Arthur Carlson of “WKRP In Cincinnati” was a leader to learn from. Lesson #1: Turkeys can’t fly.
By Craig Irons
Admittedly, major holidays are an odd time to think about leadership. Yet every Thanksgiving I can’t help but think about one of my favorite leaders from classic TV: Arthur Carlson, the affable, easily flustered station manager on “WKRP in Cincinnati.”
“WKRP In Cincinnati,” a sitcom that aired on CBS from 1978 to 1982, focused on the personal and job-related tribulations of the staff of a bottom-feeder AM radio station. The ensemble cast of characters was both colorful and well-drawn. Among them was Andy Travis, the ambitious, vagabond program director; Dr. Johnny Fever, the burnout disc jockey; Herb Tarlek, the plaid-suit-wearing sales manager; Les Nesman, the naïve newsman given to mispronunciations; and Jennifer Marlow, the knockout receptionist who was anything but a dumb blond.
Then there was Arthur Carlson, affectionately dubbed “the Big Guy” by his staff, a character that, I think, is worth reconsidering as a leadership role model.
Carlson’s leadership style might best be described as a combination of ineptitude, disengagement, and good intentions. He appeared to know just enough about his business to get by and he never seemed to be particularly busy. And on those rare occasions when he rolled up his sleeves and tried to get actively involved in running things, disaster usually ensued.
Like the time he planned a Thanksgiving promotion (without the knowledge of or input from his staff) in which live turkeys were dropped from a helicopter hovering over a shopping center. The result was chaos. The falling birds littered the pavement, crashed through the windshields of parked cars, and sent panicked pedestrians scrambling.
Such a debacle, it would appear, would mark Carlson as a poor leader. But I’m not so sure. In fact, there were many qualities that Arthur Carlson embodied that I think any leader would be wise to emulate.
For starters, Carlson was man of values and conviction. He was unfailingly honest and sought, without exception, to do what was right, whether it meant standing up to censors threatening a boycott of WKRP, or sabotaging his own campaign for city council because he had carelessly revealed an opponent’s drinking problem during a televised debate. Anyone who ever has been lied to or misled by a supervisor, or been disgusted by the highly publicized actions of misbehaving CEOs, can appreciate such honesty and integrity.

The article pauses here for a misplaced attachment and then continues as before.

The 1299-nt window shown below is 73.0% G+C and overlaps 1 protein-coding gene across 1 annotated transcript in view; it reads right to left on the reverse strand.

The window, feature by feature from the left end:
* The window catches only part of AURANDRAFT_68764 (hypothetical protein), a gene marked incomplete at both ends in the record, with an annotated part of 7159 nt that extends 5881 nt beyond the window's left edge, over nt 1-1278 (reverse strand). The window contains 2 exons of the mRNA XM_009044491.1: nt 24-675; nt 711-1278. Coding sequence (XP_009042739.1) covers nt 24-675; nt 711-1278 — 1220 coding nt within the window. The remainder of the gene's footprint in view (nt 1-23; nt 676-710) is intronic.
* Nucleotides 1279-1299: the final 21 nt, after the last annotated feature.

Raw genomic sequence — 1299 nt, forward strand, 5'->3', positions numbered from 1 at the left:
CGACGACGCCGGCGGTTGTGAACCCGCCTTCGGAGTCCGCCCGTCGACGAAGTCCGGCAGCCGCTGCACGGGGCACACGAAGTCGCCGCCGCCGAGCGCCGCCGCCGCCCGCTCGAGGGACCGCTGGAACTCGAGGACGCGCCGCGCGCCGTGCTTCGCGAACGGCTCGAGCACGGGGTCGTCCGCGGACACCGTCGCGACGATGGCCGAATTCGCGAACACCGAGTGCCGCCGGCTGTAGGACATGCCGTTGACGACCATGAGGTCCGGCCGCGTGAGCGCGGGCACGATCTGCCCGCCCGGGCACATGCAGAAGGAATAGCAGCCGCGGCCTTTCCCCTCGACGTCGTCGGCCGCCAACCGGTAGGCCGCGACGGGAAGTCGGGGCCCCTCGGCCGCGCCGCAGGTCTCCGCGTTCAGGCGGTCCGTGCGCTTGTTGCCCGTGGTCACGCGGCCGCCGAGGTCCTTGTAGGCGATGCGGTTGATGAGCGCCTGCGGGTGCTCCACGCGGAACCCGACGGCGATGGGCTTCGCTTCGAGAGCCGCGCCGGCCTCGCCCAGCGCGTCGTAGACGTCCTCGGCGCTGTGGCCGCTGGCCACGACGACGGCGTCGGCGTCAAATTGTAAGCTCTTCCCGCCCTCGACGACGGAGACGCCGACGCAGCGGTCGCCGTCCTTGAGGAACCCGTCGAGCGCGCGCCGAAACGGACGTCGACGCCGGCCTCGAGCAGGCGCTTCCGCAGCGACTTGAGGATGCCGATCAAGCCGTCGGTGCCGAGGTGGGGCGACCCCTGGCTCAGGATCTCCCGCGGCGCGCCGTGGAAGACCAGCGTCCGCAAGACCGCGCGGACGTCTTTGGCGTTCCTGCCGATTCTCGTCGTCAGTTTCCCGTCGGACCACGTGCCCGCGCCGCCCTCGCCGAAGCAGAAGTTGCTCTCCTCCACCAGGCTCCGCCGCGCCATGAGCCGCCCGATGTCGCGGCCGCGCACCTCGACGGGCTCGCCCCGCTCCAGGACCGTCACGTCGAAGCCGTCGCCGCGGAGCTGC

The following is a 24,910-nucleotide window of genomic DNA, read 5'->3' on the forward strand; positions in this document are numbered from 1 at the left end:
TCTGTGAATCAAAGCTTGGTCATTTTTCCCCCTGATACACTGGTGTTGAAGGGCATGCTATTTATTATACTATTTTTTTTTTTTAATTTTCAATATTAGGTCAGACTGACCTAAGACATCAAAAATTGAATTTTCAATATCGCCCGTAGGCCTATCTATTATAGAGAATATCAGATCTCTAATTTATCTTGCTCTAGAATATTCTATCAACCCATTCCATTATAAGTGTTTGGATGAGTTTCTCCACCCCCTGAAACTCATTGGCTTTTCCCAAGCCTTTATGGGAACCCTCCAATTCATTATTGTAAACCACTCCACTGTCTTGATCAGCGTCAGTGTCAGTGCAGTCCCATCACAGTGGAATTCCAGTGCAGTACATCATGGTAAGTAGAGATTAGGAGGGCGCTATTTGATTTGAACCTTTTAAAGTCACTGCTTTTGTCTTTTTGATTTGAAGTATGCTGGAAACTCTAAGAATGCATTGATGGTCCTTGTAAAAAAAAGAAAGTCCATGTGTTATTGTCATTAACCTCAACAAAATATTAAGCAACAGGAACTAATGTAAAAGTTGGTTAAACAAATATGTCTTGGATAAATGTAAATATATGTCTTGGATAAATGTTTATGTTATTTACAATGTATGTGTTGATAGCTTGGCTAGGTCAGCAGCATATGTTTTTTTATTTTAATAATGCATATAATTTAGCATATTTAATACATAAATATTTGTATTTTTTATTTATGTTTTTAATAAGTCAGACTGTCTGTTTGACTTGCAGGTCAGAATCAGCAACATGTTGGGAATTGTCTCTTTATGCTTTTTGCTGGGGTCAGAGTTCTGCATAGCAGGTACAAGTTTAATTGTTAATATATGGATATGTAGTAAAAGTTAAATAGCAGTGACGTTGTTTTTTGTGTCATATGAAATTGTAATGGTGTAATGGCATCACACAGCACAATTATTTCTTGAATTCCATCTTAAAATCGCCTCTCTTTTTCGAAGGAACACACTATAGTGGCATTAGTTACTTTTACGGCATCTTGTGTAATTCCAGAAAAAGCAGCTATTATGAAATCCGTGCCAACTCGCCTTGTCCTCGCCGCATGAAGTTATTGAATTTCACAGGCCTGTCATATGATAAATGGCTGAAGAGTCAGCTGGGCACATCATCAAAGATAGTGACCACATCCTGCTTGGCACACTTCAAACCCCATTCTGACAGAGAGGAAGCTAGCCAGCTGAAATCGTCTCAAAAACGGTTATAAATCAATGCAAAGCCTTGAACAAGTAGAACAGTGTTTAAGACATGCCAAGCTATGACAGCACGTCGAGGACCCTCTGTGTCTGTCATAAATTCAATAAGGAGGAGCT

And while it was largely tied to his lack of involvement in the operation of his business, Carlson was a model empowering leader. He stayed out of his people’s way and, for the most part, let them do their jobs. Granted, some of WKRP’s employees did not do their jobs very well (Would you have bought anything from Herb Tarlek?), but everyone appeared to work hard and enjoyed the freedom to function without much meddling or micromanagement from above.
Then there was Carlson’s genuine interest in those who worked for him. When he looked at his team, he didn’t see disc jockeys or a receptionist or a program director; he saw people. And he built solid relationships with all of them. At one time or another during the series’ run, every character sought him out for advice, which he always offered with the greatest empathy and sincerity, if not always the greatest confidence. As a result, he enjoyed a level of loyalty and trust among his staff any leader would envy.
What’s more, Carlson was accountable in ways many leaders are not. Yes, dropping live turkeys from a helicopter was his idea, but he took full responsibility for the unfortunate consequences. In one of television’s most remarkable confessions, he conceded that, “As god is my witness, I thought turkeys could fly.”
In short, Arthur Carlson was the kind of man I’d like to know, but also, in many important ways, the kind of person many of us would like to work for. That is not something to be easily dismissed.
Bridging the years between “The Mary Tyler Moore Show” and “Cheers,” “WKRP in Cincinnati” often gets overlooked as one of the all-time great workplace comedies. This is a shame, because at its best it was as good as any.
It’s unfortunate that Carlson is overlooked, as well. Not because he was a great leader (he wasn’t), but because he was a quality person--something that we all should strive to be, especially if we want to become great leaders.
Something to think about this Thanksgiving.
(Editor’s note: This piece originally appeared in the DDI Directions newsletter in 2003 and has been adapted by the author for this blog post.)
Craig Irons is managing editor, DDI’s Corporate Marketing.